These Are 10 of the Most Beautiful Towns in Italy

Consider one of these gorgeous Italian destinations for your next vacation.

Santa Maria del Isola Monastery, Tropea, Calabria
Photo: Peter Adams/Getty Images

I Borghi più Belli d'Italia, an Italian association aimed at preserving and promoting towns with fewer than 15,000 residents, has bestowed the distinction of "most beautiful" on 335 Italian destinations to date. Towns have to apply for inclusion on the association's list and demonstrate they have the artistic, historical, and cultural heritage merit. They must also take measures to protect the environment, offer tourist accommodations, and find ways to preserve local traditions. Each town on the list earned its spot because of its unique and fascinating nature, according to the association, making any of the chosen spots a perfect destination to consider for your next Italian sojourn.

Scenic sight in Monte Sant'Angelo, ancient village in the Province of Foggia, Apulia (Puglia), Italy.
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Among the villages listed is Tropea, the pearl of the Tyrrhenian Sea. The town is famous for both its red onions and gorgeous coastline. Another is Monte Sant'Angelo, located in Italy's Puglia region and home to two UNESCO World Heritage sites — the fifth-century sanctuary of San Michele Arcangelo and Foresta Umbra.

Monteleone d'Orvieto-Italy in summer
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Monteleone d'Orvieto in Umbria earned a spot on the list, thanks to its medieval walls, churches, and a castle that dominated the town in the 1300s. And Casoli scored its spot with vineyards, olive trees, and nature reserves that serve as the perfect backdrops for an aperitivo.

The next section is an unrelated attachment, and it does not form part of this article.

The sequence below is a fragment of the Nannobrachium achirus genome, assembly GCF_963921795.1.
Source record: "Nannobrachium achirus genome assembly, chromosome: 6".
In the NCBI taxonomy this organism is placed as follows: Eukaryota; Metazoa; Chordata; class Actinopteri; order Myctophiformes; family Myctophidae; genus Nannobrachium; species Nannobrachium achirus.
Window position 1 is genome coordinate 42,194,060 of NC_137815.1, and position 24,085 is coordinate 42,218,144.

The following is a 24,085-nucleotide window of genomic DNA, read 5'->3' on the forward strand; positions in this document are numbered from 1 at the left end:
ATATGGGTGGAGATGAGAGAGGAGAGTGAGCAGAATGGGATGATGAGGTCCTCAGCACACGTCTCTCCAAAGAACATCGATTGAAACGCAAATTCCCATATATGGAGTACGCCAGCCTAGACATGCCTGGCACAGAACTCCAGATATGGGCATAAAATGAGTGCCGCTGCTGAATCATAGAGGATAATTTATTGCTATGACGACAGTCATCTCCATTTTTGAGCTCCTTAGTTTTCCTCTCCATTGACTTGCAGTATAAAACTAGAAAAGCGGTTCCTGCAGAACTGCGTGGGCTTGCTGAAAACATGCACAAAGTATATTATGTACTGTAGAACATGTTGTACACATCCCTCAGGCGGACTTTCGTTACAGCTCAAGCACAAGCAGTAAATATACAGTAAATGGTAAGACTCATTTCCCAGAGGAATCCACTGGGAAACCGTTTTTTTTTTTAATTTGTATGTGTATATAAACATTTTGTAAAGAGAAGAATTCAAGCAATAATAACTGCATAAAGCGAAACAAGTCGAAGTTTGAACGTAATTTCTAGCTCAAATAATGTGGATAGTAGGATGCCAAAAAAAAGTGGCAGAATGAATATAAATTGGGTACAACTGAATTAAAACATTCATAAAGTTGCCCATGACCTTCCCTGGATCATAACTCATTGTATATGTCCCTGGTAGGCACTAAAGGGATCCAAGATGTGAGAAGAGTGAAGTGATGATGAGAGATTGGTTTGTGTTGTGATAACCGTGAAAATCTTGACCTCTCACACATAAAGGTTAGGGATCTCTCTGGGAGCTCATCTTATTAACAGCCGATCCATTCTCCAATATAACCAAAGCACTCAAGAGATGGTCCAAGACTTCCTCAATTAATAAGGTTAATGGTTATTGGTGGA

Meanwhile, Bassano in Teverina made its way onto the list for the town's perch overlooking the Tiber Valley, its rich Etruscan history, and the existence of several abandoned villages nearby that are ripe for exploring.

Bassano in Teverina, Province of Viterbo, Lazio, Italy, picturesque elevated landscape view from the medieval city walls
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Montechiarugolo is one of the smallest towns to earn a spot on the list. It's home to fewer than 100 residents and revolves around an opulent former residence of members of the Marchi family, a group that includes director Antonio Marchi.

Over in Tuscany, Montaione is known for its greenery and medieval history — and it's truffles! It's also notable for having a reproduction of Jerusalem built in the woods by Franciscan friars in the early 16th century.

The picturesque Mediterranean spot, Castelsardo made its way onto the list for its timeless atmosphere and its megalithic and Nuragic sites, particularly the "Elephant Rock," one of the best known natural monuments in Sardinia.

Ingria, a province of Turin, joined the list because of the old stone walls that line the streets depicting a series of panels with black and white images, accompanied by captions in Franco-Provençal and Italian patois, of family groups, schoolchildren from a hundred years ago, religious processions, and the old tavern.

The Sicilian town of Buccheri is known for its excellent food and wine tradition — the origin of its name is similar to the Sicilian word for "butcher" — as well as a wooded adventure park complete with wooden logs, nets, ropes, Tibetan bridges, and zip lines.

Meena Thiruvengadam is a Travel + Leisure contributor who has visited 50 countries on six continents and 47 U.S. states. She loves historic plaques, wandering new streets, and walking on beaches. Find her on Twitter and Instagram.

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